Most of us can only imagine what it was like to go camping in a secluded portion of Sonoma County among the coastal redwoods near Cazadero in the 1930s. Besides the local residents, those that knew it best were the Boy Scout troops from San Francisco that journeyed to the remote region to camp, swim and get a powerful taste of the great outdoors. Just reaching Camp Royaneh in Cazadero in 1936 was no easy achievement for the Scouts. After crossing the Bay by ferry it was four-and-a half hours by train to the campgrounds.
With the recent anniversary of the establishment of Boy Scouts of America, now celebrating 107 years, I set out to find the oldest Boy Scout in this area. And while I’m not positive he’s the oldest, or longest-serving, I’ll venture that 94-year-old George Daum, who joined the Cub Scouts in 1933, became an Eagle Scout in 1939 and is still active in scouting after 84 years, ranks near the top.
Born in Oakland and raised in San Francisco, where his parents owned a delicatessen, Daum immersed himself in the Scouting life. Along the way, he saved every Scouting-related receipt, ticket stub, emblem, pin, merit badge, arrow and certificate, which he has carefully mounted into numerous showcases and albums chronicling his Scouting life.
Among his souvenirs are a Scouting Merit Badge Exposition guidebook from 1935, a newsletter touting his troop’s camping trip to Yellowstone National Park in 1936, Boy Scout events on Treasure Island in 1939, usher’s ribbons from the 1937 and ’38 East-West football games, and ephemera from every Scout-O-Rama, Camporee and assemblage he attended.
Following his discharge from the service, Daum returned to San Francisco as Scoutmaster of his troop while embarking on a 22-year career as a private investigator and insurance adjuster. The Daum family moved to Corte Madera in 1955, where he joined the Marin Council of Boy Scouts and is still active as an advisor. Twenty years ago, they grew tired of climbing the 27-step staircase to their front door so they packed up and moved to Petaluma.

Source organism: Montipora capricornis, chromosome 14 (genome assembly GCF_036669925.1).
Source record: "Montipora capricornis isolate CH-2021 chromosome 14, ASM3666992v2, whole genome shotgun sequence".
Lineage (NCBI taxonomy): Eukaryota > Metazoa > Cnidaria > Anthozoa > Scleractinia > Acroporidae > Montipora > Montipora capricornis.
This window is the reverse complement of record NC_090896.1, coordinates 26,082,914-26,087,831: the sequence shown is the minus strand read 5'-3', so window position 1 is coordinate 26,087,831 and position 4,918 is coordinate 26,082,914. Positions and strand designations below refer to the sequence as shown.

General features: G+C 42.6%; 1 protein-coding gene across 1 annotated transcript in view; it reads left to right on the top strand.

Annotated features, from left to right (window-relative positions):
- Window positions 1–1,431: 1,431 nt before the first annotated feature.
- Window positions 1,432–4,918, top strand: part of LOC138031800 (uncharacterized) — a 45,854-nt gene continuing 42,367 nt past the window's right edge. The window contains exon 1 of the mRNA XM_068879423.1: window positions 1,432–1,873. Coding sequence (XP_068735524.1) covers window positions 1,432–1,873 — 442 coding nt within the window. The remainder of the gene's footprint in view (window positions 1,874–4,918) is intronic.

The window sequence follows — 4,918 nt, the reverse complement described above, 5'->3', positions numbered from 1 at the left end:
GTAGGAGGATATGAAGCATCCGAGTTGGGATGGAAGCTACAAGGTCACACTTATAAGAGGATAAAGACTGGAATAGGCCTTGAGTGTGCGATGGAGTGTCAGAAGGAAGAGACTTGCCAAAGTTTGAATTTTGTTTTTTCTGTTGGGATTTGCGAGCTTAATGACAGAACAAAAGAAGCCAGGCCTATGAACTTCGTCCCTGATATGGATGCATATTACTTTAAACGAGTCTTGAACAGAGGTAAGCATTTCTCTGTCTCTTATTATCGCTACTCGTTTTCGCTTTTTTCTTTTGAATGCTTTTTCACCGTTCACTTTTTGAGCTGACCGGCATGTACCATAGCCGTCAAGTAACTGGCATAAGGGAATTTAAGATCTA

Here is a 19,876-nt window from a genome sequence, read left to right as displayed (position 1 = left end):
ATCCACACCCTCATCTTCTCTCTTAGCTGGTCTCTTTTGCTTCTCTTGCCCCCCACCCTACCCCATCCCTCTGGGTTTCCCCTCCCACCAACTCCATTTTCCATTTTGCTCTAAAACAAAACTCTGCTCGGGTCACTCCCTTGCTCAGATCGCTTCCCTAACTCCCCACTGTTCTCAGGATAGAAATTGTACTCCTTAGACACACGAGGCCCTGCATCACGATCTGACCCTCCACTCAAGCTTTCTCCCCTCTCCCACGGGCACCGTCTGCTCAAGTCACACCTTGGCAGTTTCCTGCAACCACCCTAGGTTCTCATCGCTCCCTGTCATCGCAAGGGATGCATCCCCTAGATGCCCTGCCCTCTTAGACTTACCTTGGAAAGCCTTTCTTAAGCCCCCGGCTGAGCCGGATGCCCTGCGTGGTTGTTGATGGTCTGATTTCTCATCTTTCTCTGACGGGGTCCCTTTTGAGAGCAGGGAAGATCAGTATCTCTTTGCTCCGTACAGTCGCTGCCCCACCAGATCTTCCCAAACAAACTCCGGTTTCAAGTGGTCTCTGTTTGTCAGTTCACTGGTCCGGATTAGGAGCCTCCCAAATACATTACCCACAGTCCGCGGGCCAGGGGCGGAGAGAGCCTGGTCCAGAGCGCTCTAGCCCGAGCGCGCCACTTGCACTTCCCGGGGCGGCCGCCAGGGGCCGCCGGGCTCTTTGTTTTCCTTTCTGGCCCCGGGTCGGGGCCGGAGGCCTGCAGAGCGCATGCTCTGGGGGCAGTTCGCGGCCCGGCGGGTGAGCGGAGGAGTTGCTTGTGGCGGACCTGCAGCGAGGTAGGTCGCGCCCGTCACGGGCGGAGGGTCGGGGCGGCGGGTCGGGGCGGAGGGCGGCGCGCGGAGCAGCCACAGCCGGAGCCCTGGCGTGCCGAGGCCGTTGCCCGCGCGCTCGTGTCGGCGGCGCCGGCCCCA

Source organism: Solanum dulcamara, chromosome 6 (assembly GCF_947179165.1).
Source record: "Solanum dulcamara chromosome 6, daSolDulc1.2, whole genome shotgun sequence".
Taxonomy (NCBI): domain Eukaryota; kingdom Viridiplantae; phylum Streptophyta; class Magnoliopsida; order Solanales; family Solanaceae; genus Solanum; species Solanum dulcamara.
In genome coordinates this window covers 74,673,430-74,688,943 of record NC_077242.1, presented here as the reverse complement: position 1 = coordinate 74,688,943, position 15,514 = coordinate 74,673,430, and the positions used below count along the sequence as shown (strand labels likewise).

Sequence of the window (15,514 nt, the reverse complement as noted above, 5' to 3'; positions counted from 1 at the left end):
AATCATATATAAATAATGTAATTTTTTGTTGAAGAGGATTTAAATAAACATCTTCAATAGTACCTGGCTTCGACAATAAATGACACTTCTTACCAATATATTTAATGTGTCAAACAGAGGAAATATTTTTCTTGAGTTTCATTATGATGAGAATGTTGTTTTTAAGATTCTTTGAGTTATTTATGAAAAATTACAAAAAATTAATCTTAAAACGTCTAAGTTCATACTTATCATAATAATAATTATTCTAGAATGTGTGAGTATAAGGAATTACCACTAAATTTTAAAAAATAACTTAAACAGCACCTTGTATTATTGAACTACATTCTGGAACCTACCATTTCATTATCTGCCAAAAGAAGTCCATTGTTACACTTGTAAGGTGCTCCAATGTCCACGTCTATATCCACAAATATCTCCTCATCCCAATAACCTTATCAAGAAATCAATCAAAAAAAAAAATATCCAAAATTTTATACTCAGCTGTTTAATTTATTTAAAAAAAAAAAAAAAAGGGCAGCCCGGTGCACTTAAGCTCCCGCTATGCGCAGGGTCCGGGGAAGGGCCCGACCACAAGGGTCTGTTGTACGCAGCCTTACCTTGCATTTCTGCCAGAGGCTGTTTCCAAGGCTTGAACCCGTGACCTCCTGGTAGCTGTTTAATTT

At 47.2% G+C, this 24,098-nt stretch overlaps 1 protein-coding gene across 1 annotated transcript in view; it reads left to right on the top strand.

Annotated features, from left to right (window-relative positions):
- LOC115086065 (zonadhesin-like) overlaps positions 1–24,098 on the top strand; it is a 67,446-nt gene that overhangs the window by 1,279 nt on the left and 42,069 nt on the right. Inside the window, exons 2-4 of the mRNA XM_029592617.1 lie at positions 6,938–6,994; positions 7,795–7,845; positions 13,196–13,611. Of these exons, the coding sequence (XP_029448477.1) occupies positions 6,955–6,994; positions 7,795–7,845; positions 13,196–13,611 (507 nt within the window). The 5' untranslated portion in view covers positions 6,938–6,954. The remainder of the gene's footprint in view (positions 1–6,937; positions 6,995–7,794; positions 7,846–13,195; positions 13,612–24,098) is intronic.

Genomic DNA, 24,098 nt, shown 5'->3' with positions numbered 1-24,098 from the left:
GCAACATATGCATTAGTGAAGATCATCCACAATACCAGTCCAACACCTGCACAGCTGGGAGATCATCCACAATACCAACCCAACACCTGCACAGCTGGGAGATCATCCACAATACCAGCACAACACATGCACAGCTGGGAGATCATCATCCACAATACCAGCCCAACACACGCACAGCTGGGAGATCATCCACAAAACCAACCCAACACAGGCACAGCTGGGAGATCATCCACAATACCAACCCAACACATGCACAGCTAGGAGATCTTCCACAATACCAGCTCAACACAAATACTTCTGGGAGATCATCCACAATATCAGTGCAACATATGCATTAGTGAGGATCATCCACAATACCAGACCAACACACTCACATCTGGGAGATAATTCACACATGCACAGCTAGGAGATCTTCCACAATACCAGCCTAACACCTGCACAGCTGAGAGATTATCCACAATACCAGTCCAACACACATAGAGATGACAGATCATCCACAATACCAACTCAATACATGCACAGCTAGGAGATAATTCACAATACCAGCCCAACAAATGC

While remaining active in Scouting, George and his wife of 73 years, Elaine, joined the Petaluma Historical Library & Museum where he did some repair work and both of them became involved with the Farm Kids program, teaching school kids how farm life existed many years ago. Energetic and full of life, they were avid square dancers for 27 years and spent 13 years wintering in Arizona.
When the Charles M. Schulz Museum opened in Santa Rosa in 2002, the Daum’s were among the first group of volunteer docents. They’ll tell you it was fun working for Peanuts, but in reality they are both committed volunteers who unselfishly donate their time and expertise.
“We’ve tried to keep active and do a lot of things. When you get involved you meet a lot of interesting people that you wouldn’t ordinarily meet,” said Daum, recalling meeting former President Herbert Hoover, composer Hoagy Carmichael and famed cartoonist Rube Goldberg in addition to several of the founding members of the Boy Scouts. “Over time, I’ve been fortunate to meet so many influential people. You get involved, you volunteer and it pays off.”
An Eagle Scout with Gold Palm, Daum has been recognized for his leadership skills, ability to instill confidence in others, length of service and dedication by the Boy Scouts, and in 2003 was honored with the Marvin M. Lewis award by the Elks Lodge, given for making a significant contribution to the youth of the community. He was the scholarship chairman for the Petaluma Elks for 11 years and earned Elk of the Year honors. Daum is a member of the Eagle Scout Honor Society, Knights of Dunamis, and his son Gordon and two grandsons, Christopher and David, are Eagle Scouts.